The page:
Microsoft sues US over secret warrants to search email

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SAN FRANCISCO: Microsoft on Thursday sued the US government, arguing that secret warrants to search people’s email violate constitutional rights of Americans.

The US tech giant brought the case “because its customers have a right to know when the government obtains a warrant to read their emails, and because Microsoft has a right to tell them,” said the court filing in federal court in Seattle, near the company headquarters in Washington state.

The lawsuit said that a requirement to keep silent on warrants for data — based on a presumption that tipping people off might hamper investigations — violates constitutional protection of free speech and safeguards against unreasonable searches.

In the past 18 months, federal courts have issued nearly 2,600 secrecy orders gagging Microsoft from saying anything about warrants and other legal actions targeting customers’ data, according to the filing.


“We believe that with rare exceptions consumers and businesses have a right to know when the government accesses their emails or records,” Microsoft chief legal officer Brad Smith said in a blog post.

“Yet it’s becoming routine for the US government to issue orders that require email providers to keep these types of legal demands secret. We believe that this goes too far and we are asking the courts to address the situation.”

Internet giants have complained that these types of secret search warrants erode trust in US technology companies while trampling on the rights of citizens and businesses.

The situation has become more urgent as computing and data storage services shift from software packages loaded onto individual computers to servers running in the Internet cloud.

“Today, individuals increasingly keep their emails and documents on remote servers in data centers — in short, in the cloud,” Smith said.

“But the transition to the cloud does not alter people’s expectations of privacy and should not alter the fundamental constitutional requirement that the government must — with few exceptions — give notice when it searches and seizes private information or communications.”

Controversy over spying, security and privacy on the Internet has been heating during the past decade, boiling over after former US intelligence contractor Edward Snowden revealed evidence of wide-scale online spying.

While rights groups have filed suits to stop the government from covert snooping on the Internet, Microsoft is on firmer legal footing as a cloud service provider being hit with court orders, according to Electronic Frontier Foundation staff attorney Lee Tien.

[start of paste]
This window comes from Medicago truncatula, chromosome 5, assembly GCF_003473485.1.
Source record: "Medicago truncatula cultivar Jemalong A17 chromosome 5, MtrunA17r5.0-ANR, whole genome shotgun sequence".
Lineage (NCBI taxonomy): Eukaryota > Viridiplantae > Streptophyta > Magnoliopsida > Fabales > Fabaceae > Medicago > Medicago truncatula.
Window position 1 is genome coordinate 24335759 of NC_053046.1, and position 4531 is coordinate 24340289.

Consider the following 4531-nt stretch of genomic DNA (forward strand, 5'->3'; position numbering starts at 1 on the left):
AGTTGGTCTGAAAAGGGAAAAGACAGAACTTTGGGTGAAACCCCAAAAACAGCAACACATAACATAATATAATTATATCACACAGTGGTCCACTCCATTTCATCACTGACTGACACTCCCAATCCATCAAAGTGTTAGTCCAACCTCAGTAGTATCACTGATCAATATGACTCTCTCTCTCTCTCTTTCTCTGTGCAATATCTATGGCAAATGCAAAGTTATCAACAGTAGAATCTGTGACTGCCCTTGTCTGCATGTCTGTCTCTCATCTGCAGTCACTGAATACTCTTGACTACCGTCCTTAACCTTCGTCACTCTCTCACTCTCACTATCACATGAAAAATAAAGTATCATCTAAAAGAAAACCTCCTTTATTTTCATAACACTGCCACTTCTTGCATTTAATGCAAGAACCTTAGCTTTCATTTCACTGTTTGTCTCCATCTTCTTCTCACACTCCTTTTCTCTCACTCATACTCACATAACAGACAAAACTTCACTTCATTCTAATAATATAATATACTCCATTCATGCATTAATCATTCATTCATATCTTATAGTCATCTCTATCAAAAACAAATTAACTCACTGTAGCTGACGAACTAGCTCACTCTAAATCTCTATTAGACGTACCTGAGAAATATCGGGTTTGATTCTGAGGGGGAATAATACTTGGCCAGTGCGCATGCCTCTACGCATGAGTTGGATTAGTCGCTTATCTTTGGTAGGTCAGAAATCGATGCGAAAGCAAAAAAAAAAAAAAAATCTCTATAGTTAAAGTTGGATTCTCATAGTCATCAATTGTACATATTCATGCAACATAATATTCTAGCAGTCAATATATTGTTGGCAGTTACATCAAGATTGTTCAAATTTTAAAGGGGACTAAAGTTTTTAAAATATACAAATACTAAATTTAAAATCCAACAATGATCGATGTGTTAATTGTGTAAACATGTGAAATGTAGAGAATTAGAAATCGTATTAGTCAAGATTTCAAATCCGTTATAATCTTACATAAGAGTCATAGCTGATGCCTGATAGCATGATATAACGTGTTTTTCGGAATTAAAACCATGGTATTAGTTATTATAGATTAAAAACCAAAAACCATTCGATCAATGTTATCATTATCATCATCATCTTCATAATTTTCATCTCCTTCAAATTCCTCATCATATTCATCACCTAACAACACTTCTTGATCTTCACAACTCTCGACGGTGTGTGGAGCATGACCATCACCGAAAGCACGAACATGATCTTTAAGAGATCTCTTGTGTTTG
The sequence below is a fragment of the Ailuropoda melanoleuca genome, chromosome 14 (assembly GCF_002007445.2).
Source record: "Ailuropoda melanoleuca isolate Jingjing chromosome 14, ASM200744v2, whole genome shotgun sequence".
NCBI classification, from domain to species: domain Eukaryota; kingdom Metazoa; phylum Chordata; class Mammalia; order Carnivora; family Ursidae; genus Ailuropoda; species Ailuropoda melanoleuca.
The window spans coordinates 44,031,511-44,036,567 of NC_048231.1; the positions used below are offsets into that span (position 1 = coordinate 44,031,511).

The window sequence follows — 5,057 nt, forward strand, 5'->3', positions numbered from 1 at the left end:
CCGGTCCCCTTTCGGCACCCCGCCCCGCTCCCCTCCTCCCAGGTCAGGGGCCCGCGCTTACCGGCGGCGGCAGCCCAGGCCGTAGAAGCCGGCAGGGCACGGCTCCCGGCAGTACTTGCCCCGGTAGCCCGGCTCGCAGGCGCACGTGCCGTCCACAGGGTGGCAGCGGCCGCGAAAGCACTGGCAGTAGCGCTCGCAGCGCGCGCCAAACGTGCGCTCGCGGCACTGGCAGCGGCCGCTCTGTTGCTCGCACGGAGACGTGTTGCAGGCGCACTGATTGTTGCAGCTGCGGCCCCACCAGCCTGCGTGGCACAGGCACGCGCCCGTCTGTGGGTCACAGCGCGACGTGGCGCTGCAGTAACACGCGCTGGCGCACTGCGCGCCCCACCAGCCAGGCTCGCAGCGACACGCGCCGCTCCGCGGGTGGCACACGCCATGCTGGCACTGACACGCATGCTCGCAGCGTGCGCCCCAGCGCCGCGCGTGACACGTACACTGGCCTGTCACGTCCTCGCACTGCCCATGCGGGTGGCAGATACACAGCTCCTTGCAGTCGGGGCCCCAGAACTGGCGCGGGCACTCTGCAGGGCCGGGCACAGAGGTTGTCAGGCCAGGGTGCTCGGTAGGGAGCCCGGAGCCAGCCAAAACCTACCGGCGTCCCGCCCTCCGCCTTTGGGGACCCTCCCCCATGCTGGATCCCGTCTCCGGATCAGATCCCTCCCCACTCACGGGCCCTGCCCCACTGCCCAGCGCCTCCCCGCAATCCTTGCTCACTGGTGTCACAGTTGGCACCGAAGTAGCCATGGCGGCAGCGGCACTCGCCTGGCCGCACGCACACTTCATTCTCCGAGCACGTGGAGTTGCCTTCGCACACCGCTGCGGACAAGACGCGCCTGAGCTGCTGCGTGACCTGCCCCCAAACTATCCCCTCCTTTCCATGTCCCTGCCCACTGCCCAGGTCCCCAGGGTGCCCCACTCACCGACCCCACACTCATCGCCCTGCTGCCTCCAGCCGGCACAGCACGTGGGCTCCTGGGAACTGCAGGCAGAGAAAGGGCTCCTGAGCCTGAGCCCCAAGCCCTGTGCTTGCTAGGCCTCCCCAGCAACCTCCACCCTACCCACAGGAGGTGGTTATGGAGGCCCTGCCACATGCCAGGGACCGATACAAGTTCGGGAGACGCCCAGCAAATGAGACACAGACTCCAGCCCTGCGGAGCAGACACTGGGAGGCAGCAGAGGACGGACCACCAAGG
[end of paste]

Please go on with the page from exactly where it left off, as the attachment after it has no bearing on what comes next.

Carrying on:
“Microsoft has a view of what is happening that the EFF does not,” Tien told AFP.

“This is important for advocacy in general and for litigation, because facts put the meat on the bone for what is going on — to explain to the court the scope of the problem.”

Legally, Microsoft took aim at the Electronic Communications Privacy Act — typically used by police investigating crime, and not the one used to back National Security Letters that order tech companies to remain mum about search warrants in the name of fighting terrorism.

The constitutional arguments against gagged warrant requests in both cases are very similar, and a Microsoft victory in court could echo in a challenge to national security letters, the attorney reasoned.

“From a legal perspective, they are similar kinds of cases,” Tien said.

Microsoft’s legal challenge follows a high-stakes battle over FBI demands for access to an iPhone used by a gunman in a December 2 rampage that left 14 dead in San Bernardino, California.

The government wanted Apple to create a new tool to bypass the smartphone’s security systems, but the company refused.

Although that showdown ended with investigators saying they had extracted the data from the iPhone on their own, the Justice Department reignited the battle last week in a separate case involving someone accused of trafficking in methamphetamines.

In a filing in New York, the Justice Department told a federal judge it wants Apple to extract pictures, text messages and other digital data from an iPhone used by the defendant in that case.

The US government has based its demands in both the San Bernardino case and the New York drug trafficking case on the All Writs Act — a 1789 law that gives wide latitude to help law enforcement.

Earlier this year, a lower court judge in New York sided with Apple, saying law enforcement lacked the authority to compel the company to comply.

Apple argues that the government is overstepping its authority and is intent on establishing a troubling legal precedent, contending that lawmakers should decide the degree to which third parties can be compelled to work for the government. AFP

AFP/CC

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